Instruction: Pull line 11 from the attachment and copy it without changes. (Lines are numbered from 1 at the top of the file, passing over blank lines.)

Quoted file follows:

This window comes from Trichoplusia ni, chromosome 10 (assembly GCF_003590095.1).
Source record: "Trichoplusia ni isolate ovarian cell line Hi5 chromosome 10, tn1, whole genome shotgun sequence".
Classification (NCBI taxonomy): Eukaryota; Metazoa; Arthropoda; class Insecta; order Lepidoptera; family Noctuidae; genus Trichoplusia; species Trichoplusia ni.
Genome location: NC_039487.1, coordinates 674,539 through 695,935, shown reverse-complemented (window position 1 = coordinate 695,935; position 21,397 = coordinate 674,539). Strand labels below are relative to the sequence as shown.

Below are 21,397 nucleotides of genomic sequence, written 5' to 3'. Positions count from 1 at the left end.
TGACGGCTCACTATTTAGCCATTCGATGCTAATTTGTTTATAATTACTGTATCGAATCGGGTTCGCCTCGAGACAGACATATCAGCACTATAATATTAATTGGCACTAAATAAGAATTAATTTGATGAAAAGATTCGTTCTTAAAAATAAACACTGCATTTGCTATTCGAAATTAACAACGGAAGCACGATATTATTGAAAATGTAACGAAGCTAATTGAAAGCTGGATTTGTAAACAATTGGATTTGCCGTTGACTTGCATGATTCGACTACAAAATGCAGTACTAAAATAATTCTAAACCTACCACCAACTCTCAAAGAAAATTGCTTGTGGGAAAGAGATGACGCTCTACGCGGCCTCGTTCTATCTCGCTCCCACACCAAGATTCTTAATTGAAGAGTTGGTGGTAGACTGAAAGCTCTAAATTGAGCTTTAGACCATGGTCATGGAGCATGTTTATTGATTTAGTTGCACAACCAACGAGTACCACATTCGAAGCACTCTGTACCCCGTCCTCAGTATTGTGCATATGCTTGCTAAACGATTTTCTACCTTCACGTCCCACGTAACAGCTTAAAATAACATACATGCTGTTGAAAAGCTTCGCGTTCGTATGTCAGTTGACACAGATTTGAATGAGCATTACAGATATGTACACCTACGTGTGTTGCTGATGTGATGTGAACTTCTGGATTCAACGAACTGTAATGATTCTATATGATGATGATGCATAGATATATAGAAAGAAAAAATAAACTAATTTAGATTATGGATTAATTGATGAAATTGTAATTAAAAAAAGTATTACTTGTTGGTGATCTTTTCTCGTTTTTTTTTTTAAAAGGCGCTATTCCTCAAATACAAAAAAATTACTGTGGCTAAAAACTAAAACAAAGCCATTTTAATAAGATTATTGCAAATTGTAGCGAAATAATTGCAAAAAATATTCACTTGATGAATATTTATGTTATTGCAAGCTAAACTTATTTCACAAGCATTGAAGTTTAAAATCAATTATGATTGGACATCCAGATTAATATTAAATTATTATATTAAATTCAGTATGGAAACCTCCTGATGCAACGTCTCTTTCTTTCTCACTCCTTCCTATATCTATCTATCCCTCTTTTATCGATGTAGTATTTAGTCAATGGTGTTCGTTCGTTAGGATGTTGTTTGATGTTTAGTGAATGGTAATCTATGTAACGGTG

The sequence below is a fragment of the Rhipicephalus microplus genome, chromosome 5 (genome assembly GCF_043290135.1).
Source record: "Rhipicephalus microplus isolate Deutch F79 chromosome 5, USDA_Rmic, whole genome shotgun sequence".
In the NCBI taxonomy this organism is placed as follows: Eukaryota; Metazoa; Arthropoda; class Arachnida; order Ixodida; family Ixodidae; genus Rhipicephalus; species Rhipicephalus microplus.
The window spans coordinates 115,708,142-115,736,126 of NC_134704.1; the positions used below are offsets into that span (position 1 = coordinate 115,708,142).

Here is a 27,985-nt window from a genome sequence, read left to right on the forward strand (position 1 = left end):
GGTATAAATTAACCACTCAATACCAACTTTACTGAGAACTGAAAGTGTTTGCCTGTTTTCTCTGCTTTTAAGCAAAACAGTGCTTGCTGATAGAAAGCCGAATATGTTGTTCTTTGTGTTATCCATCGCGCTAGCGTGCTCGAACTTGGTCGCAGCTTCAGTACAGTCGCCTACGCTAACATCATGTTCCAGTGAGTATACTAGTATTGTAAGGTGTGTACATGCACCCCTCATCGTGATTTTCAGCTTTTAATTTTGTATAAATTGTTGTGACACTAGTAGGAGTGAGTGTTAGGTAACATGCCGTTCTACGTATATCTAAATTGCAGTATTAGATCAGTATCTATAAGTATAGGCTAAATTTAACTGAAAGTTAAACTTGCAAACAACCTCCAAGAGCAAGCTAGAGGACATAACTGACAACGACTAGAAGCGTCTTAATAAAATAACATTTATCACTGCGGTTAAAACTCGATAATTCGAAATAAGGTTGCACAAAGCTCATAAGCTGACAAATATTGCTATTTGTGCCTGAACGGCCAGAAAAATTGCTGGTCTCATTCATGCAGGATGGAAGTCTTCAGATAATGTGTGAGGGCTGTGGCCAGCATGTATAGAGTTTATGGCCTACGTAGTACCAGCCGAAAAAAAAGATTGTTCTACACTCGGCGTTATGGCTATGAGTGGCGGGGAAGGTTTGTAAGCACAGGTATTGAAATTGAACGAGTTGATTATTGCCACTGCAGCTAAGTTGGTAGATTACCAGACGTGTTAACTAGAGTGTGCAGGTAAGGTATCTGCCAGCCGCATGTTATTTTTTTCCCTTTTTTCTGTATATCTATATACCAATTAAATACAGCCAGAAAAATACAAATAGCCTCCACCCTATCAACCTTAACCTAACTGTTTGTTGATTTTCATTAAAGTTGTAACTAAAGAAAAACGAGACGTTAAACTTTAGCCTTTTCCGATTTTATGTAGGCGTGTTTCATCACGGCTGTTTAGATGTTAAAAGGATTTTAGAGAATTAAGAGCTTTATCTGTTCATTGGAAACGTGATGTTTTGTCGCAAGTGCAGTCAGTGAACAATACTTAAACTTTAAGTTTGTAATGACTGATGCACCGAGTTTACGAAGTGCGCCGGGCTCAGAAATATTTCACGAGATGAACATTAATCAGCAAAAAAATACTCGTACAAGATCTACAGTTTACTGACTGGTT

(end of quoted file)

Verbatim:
Here is a 27,985-nt window from a genome sequence, read left to right on the forward strand (position 1 = left end):